As a Youth Ki Awaaz Menstrual Health Fellow, Nitisha has started Let’s Talk Period, a campaign to mobilise young people to switch to sustainable period products. She says, “80 lakh women in Delhi use non-biodegradable sanitary products, generate 3000 tonnes of menstrual waste, that takes 500-800 years to decompose; which in turn contributes to the health issues of all menstruators, increased burden of waste management on the city and harmful living environment for all citizens.

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Find out more about her campaign here.

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A former Assistant Secretary with the Ministry of Women and Child Development in West Bengal for three months, Lakshmi Bhavya has been championing the cause of menstrual hygiene in her district. By associating herself with the Lalana Campaign, a holistic menstrual hygiene awareness campaign which is conducted by the Anahat NGO, Lakshmi has been slowly breaking taboos when it comes to periods and menstrual hygiene.

A Gender Rights Activist working with the tribal and marginalized communities in india, Srilekha is a PhD scholar working on understanding body and sexuality among tribal girls, to fill the gaps in research around indigenous women and their stories. Srilekha has worked extensively at the grassroots level with community based organisations, through several advocacy initiatives around Gender, Mental Health, Menstrual Hygiene and Sexual and Reproductive Health Rights (SRHR) for the indigenous in Jharkhand, over the last 6 years.

Srilekha has also contributed to sustainable livelihood projects and legal aid programs for survivors of sex trafficking. She has been conducting research based programs on maternal health, mental health, gender based violence, sex and sexuality. Her interest lies in conducting workshops for young people on life skills, feminism, gender and sexuality, trauma, resilience and interpersonal relationships.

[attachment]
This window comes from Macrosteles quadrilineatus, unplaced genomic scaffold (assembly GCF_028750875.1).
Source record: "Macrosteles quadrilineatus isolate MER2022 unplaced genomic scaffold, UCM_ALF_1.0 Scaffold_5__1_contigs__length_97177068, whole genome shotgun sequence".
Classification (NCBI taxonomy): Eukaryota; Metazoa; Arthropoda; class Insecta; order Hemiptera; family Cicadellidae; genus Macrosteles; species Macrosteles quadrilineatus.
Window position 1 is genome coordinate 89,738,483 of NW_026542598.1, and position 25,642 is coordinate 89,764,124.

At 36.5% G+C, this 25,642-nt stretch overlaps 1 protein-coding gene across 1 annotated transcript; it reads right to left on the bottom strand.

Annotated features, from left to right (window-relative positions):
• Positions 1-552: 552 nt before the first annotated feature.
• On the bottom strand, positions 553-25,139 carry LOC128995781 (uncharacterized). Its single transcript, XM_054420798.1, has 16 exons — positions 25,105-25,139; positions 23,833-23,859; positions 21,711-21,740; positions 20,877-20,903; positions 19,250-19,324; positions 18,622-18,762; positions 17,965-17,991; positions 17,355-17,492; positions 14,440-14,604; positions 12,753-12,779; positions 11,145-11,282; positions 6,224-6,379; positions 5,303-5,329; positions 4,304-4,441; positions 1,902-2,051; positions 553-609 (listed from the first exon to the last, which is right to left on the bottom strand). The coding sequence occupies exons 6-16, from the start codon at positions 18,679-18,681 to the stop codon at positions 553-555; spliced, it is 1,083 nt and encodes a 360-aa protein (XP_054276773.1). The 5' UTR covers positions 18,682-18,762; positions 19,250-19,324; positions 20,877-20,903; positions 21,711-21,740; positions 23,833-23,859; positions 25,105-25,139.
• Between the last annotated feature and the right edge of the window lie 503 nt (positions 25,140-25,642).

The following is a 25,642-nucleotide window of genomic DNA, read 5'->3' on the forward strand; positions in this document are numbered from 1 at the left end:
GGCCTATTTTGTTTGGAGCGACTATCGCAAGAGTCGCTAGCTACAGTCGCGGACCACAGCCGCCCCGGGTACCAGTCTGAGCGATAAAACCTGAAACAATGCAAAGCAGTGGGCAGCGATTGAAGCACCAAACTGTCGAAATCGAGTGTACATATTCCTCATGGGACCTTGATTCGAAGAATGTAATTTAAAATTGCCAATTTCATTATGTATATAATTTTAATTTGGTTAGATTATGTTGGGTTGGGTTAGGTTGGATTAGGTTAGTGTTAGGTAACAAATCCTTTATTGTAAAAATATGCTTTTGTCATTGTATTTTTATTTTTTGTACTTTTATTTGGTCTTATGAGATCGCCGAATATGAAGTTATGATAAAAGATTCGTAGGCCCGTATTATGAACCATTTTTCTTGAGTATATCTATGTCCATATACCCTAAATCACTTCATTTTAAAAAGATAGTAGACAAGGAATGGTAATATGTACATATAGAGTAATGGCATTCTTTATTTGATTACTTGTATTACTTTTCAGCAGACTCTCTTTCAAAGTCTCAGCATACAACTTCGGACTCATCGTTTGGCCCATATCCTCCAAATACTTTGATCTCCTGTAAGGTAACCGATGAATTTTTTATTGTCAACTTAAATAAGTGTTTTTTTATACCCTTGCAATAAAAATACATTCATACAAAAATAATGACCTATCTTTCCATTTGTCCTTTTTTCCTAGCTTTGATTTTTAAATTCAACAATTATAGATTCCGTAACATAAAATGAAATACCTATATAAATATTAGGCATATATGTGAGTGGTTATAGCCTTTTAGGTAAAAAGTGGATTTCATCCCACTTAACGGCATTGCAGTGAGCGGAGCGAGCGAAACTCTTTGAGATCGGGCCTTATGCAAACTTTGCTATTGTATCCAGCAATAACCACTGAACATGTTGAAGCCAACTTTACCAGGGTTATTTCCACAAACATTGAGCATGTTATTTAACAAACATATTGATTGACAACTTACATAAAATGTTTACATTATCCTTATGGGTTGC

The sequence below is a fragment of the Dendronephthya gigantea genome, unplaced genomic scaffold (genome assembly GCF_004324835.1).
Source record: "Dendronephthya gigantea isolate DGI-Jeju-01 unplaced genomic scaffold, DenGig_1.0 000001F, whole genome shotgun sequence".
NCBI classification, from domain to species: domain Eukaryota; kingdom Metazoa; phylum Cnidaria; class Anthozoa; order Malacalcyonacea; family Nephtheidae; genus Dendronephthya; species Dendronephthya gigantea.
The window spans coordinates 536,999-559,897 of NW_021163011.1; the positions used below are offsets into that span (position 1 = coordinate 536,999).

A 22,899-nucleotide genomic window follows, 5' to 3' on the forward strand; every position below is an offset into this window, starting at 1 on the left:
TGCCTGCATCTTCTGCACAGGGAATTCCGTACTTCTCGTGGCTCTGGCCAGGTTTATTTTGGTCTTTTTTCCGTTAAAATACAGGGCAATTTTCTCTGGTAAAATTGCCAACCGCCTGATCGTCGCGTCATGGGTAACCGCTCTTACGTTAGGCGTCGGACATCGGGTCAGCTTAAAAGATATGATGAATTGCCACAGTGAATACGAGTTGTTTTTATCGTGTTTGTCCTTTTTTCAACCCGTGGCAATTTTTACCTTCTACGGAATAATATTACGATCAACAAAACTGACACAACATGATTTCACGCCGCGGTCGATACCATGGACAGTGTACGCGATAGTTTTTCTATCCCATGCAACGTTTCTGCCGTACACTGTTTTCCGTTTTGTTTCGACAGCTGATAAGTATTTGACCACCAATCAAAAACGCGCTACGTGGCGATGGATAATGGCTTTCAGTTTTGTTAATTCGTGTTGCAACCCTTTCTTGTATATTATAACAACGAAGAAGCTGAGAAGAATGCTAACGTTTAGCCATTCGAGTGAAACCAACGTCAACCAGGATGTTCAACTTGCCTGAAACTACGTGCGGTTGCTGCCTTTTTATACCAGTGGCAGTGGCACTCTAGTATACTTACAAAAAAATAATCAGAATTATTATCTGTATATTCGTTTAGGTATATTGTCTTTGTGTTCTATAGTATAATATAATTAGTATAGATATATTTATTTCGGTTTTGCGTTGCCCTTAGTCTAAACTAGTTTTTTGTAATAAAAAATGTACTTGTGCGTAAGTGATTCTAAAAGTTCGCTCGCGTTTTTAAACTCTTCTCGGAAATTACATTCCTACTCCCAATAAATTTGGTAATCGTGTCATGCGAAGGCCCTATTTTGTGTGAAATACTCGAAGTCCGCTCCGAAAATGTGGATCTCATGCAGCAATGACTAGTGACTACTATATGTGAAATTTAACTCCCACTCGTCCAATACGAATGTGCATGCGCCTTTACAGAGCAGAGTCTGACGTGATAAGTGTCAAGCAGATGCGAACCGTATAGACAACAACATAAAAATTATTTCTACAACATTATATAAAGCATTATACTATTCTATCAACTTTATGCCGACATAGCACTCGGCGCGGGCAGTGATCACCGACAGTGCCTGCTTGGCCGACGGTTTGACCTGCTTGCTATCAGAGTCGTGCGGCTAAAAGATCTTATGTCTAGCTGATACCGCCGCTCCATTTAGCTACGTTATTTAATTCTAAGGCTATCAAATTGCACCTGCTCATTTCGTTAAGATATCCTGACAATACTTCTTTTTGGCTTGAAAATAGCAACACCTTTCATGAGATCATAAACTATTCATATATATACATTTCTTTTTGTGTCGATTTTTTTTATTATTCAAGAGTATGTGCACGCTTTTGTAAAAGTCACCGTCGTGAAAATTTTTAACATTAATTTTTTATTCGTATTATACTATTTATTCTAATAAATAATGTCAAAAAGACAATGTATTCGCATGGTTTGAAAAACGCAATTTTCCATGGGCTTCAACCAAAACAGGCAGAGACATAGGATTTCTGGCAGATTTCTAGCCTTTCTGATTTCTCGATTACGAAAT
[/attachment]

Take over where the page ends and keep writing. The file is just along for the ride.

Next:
A Guwahati-based college student pursuing her Masters in Tata Institute of Social Sciences, Bidisha started the #BleedwithDignity campaign on the technology platform Change.org, demanding that the Government of Assam install
biodegradable sanitary pad vending machines in all government schools across the state. Her petition on Change.org has already gathered support from over 90000 people and continues to grow.

Bidisha was selected in Change.org’s flagship program ‘She Creates Change’ having run successful online advocacy
campaigns, which were widely recognised. Through the #BleedwithDignity campaign; she organised and celebrated World Menstrual Hygiene Day, 2019 in Guwahati, Assam by hosting a wall mural by collaborating with local organisations. The initiative was widely covered by national and local media, and the mural was later inaugurated by the event’s chief guest Commissioner of Guwahati Municipal Corporation (GMC) Debeswar Malakar, IAS.